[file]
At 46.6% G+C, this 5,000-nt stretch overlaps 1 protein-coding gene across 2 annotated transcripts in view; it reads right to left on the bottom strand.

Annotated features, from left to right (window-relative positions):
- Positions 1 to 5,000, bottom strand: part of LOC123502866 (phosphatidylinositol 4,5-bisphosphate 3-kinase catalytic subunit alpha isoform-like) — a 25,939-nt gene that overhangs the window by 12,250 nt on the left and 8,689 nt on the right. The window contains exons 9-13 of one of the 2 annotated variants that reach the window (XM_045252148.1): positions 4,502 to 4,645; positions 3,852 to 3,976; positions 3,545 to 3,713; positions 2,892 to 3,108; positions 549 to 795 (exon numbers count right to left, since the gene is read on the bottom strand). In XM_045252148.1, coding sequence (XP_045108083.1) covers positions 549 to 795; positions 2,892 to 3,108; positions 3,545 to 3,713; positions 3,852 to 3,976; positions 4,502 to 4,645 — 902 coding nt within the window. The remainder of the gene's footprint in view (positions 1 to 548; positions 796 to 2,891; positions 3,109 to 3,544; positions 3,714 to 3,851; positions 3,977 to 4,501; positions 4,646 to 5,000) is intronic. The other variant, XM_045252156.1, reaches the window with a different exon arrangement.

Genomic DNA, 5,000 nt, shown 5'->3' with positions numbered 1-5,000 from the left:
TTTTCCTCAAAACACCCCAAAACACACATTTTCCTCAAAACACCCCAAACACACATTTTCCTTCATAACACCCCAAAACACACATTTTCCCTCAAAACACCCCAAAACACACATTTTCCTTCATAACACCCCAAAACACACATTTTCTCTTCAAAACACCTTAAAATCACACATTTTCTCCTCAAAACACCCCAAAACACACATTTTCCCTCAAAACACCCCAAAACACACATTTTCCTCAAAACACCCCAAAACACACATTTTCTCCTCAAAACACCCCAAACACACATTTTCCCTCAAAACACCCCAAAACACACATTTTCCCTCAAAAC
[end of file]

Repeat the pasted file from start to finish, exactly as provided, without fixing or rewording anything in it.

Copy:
At 46.6% G+C, this 5,000-nt stretch overlaps 1 protein-coding gene across 2 annotated transcripts in view; it reads right to left on the bottom strand.

Annotated features, from left to right (window-relative positions):
- Positions 1 to 5,000, bottom strand: part of LOC123502866 (phosphatidylinositol 4,5-bisphosphate 3-kinase catalytic subunit alpha isoform-like) — a 25,939-nt gene that overhangs the window by 12,250 nt on the left and 8,689 nt on the right. The window contains exons 9-13 of one of the 2 annotated variants that reach the window (XM_045252148.1): positions 4,502 to 4,645; positions 3,852 to 3,976; positions 3,545 to 3,713; positions 2,892 to 3,108; positions 549 to 795 (exon numbers count right to left, since the gene is read on the bottom strand). In XM_045252148.1, coding sequence (XP_045108083.1) covers positions 549 to 795; positions 2,892 to 3,108; positions 3,545 to 3,713; positions 3,852 to 3,976; positions 4,502 to 4,645 — 902 coding nt within the window. The remainder of the gene's footprint in view (positions 1 to 548; positions 796 to 2,891; positions 3,109 to 3,544; positions 3,714 to 3,851; positions 3,977 to 4,501; positions 4,646 to 5,000) is intronic. The other variant, XM_045252156.1, reaches the window with a different exon arrangement.

Genomic DNA, 5,000 nt, shown 5'->3' with positions numbered 1-5,000 from the left:
TTTTCCTCAAAACACCCCAAAACACACATTTTCCTCAAAACACCCCAAACACACATTTTCCTTCATAACACCCCAAAACACACATTTTCCCTCAAAACACCCCAAAACACACATTTTCCTTCATAACACCCCAAAACACACATTTTCTCTTCAAAACACCTTAAAATCACACATTTTCTCCTCAAAACACCCCAAAACACACATTTTCCCTCAAAACACCCCAAAACACACATTTTCCTCAAAACACCCCAAAACACACATTTTCTCCTCAAAACACCCCAAACACACATTTTCCCTCAAAACACCCCAAAACACACATTTTCCCTCAAAAC